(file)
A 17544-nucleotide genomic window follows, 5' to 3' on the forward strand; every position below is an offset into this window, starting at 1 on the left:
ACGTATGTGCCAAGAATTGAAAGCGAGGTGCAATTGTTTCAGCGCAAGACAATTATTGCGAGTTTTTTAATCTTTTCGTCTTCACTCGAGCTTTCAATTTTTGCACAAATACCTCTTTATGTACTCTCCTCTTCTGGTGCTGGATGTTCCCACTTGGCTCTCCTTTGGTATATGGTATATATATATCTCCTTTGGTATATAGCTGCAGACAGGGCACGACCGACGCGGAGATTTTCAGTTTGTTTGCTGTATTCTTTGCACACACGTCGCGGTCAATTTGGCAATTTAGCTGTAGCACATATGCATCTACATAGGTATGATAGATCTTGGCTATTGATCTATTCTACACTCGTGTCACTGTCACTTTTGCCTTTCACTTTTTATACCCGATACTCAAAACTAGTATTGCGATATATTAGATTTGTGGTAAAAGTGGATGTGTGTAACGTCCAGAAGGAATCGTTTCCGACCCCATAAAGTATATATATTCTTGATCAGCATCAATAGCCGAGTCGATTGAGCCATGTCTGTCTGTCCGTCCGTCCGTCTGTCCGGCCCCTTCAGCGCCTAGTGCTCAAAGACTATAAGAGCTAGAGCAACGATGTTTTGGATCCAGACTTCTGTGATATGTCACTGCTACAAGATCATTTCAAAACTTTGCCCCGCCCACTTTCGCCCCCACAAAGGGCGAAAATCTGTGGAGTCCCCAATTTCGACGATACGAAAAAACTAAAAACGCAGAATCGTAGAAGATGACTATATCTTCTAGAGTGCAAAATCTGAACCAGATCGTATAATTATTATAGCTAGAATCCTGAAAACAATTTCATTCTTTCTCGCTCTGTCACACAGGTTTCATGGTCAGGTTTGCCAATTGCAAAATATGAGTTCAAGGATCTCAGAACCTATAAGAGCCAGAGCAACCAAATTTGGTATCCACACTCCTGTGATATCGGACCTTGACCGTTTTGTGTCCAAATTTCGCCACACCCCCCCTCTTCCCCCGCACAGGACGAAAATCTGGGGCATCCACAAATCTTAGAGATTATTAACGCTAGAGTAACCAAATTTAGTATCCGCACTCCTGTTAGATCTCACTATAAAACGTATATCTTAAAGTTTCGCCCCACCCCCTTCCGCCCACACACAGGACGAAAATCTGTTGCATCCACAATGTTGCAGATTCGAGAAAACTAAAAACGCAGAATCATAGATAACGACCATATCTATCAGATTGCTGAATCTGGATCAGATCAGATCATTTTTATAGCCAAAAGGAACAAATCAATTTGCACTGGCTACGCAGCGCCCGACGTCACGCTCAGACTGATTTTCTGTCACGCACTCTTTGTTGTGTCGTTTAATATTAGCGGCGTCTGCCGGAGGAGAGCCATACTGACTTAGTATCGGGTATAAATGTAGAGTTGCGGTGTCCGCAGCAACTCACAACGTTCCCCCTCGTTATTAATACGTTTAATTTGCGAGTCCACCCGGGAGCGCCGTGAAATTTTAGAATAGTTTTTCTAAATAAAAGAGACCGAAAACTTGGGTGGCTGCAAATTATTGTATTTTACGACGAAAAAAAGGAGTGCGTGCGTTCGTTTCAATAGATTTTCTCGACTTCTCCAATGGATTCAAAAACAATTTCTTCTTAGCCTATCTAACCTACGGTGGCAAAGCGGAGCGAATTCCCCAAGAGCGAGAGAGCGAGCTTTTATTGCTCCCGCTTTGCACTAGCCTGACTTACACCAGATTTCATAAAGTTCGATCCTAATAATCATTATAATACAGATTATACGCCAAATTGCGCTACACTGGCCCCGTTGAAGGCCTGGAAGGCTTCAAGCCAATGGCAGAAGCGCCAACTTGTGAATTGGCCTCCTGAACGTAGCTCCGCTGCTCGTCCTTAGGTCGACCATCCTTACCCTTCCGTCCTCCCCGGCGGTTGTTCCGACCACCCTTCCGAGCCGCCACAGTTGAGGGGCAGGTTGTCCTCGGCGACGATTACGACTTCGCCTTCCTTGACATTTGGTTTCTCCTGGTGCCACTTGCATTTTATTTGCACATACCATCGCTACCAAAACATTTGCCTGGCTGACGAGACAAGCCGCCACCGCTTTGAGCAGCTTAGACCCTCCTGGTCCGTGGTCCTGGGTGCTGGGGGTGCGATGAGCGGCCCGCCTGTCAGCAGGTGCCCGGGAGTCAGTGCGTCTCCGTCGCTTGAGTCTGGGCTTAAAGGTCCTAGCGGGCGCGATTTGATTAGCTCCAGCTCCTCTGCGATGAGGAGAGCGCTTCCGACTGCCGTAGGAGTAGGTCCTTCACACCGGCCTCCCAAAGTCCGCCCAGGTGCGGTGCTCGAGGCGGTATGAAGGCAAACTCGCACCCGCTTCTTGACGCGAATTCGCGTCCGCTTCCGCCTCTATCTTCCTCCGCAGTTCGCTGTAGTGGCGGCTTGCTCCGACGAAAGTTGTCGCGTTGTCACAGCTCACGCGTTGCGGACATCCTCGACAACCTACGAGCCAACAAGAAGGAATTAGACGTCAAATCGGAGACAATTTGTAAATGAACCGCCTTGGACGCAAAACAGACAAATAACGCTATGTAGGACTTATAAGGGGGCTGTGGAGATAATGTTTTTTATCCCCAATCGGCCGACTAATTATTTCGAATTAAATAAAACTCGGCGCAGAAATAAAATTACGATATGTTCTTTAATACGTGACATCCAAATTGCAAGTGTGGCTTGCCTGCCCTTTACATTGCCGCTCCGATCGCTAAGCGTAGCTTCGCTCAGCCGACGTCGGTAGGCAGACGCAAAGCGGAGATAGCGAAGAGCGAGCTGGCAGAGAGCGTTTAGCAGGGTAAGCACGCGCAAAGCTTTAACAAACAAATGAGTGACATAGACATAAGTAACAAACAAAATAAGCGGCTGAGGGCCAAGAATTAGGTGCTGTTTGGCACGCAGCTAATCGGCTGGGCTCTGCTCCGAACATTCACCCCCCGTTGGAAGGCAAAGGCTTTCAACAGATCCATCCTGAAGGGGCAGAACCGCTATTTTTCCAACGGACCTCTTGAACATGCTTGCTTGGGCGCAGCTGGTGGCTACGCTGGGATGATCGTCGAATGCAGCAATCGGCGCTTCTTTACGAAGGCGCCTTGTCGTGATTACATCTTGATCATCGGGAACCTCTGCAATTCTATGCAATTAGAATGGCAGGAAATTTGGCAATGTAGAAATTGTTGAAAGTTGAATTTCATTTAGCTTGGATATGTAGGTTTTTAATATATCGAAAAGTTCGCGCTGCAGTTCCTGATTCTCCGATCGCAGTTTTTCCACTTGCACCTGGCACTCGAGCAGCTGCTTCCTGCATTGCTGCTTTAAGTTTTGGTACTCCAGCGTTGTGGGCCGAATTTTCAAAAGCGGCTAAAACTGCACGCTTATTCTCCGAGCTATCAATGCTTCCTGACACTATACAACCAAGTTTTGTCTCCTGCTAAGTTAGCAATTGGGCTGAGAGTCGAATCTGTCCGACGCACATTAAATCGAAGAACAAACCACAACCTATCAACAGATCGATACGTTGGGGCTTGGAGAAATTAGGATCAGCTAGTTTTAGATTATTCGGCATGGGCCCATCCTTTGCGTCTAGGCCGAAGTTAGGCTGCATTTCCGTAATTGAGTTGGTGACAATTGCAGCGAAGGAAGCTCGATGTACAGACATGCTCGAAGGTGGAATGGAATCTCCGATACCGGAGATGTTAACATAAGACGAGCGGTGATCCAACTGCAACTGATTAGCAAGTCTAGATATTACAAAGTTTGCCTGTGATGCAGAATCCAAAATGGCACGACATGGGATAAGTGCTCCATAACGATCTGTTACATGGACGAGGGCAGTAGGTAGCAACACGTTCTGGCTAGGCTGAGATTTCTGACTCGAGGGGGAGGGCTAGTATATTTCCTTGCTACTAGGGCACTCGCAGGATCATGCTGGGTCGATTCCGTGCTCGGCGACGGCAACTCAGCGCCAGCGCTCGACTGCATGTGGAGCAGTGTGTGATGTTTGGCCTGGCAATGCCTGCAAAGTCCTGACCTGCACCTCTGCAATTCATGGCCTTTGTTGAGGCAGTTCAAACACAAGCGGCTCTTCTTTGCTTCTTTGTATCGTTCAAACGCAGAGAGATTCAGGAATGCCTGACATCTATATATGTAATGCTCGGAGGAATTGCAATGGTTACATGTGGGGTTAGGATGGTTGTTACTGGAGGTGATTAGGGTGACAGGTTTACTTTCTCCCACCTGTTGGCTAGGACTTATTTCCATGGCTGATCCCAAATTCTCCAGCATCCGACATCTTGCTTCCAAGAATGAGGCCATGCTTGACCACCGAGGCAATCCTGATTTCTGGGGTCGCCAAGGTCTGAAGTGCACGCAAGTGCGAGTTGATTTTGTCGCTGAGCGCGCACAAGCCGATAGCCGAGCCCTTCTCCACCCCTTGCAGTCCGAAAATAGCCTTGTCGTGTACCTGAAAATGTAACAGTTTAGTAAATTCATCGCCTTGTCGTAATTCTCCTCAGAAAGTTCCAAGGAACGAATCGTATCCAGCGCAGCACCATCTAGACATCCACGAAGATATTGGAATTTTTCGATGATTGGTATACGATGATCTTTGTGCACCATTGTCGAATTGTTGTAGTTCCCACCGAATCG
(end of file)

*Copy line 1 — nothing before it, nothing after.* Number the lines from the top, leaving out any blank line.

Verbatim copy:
A 17544-nucleotide genomic window follows, 5' to 3' on the forward strand; every position below is an offset into this window, starting at 1 on the left: